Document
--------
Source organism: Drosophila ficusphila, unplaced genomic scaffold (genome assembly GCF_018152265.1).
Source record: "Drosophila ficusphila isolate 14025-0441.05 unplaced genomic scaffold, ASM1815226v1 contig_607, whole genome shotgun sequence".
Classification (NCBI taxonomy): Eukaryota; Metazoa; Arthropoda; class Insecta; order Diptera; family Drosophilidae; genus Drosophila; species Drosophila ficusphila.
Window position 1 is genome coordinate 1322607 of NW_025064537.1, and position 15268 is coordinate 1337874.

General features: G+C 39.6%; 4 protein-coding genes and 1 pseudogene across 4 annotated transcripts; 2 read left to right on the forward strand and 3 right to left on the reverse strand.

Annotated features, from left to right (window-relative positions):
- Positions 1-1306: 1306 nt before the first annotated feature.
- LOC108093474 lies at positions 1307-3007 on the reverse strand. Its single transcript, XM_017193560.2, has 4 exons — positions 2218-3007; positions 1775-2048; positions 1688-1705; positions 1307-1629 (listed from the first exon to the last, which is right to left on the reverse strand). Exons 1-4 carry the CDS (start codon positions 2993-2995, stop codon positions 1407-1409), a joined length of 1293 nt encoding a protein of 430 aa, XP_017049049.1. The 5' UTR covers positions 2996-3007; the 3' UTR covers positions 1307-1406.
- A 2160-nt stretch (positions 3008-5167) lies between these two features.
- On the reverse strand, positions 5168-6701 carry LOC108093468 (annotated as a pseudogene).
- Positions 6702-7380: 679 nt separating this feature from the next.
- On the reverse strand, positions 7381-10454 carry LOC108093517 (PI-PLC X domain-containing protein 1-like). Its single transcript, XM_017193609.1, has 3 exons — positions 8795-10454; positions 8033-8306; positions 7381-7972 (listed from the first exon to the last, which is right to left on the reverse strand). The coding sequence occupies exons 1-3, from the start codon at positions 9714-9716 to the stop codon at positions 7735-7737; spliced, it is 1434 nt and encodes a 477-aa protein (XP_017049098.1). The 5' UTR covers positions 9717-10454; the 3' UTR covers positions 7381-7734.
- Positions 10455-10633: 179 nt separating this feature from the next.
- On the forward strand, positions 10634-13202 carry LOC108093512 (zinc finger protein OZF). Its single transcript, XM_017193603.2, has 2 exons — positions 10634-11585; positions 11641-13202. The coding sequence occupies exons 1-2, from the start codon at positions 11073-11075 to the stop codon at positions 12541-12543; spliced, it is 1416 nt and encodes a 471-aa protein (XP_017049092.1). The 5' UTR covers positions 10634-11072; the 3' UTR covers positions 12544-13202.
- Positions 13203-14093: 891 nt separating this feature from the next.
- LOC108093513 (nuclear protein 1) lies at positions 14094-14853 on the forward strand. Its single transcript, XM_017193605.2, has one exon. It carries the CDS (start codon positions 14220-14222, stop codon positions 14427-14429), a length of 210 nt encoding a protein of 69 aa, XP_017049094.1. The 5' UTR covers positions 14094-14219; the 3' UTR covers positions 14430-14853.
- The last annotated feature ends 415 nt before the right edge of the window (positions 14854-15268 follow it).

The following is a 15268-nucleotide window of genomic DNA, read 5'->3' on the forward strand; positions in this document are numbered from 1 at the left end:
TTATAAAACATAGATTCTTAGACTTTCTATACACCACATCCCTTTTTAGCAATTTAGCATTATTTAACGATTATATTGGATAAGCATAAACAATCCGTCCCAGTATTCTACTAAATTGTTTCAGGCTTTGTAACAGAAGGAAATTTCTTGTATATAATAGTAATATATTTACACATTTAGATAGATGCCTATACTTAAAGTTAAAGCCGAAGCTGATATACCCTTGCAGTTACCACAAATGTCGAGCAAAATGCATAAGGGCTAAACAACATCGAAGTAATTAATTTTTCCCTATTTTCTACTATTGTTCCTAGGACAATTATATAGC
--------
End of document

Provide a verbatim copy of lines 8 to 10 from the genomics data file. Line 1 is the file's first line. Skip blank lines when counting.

- LOC108093474 lies at positions 1307-3007 on the reverse strand. Its single transcript, XM_017193560.2, has 4 exons — positions 2218-3007; positions 1775-2048; positions 1688-1705; positions 1307-1629 (listed from the first exon to the last, which is right to left on the reverse strand). Exons 1-4 carry the CDS (start codon positions 2993-2995, stop codon positions 1407-1409), a joined length of 1293 nt encoding a protein of 430 aa, XP_017049049.1. The 5' UTR covers positions 2996-3007; the 3' UTR covers positions 1307-1406.
- A 2160-nt stretch (positions 3008-5167) lies between these two features.
- On the reverse strand, positions 5168-6701 carry LOC108093468 (annotated as a pseudogene).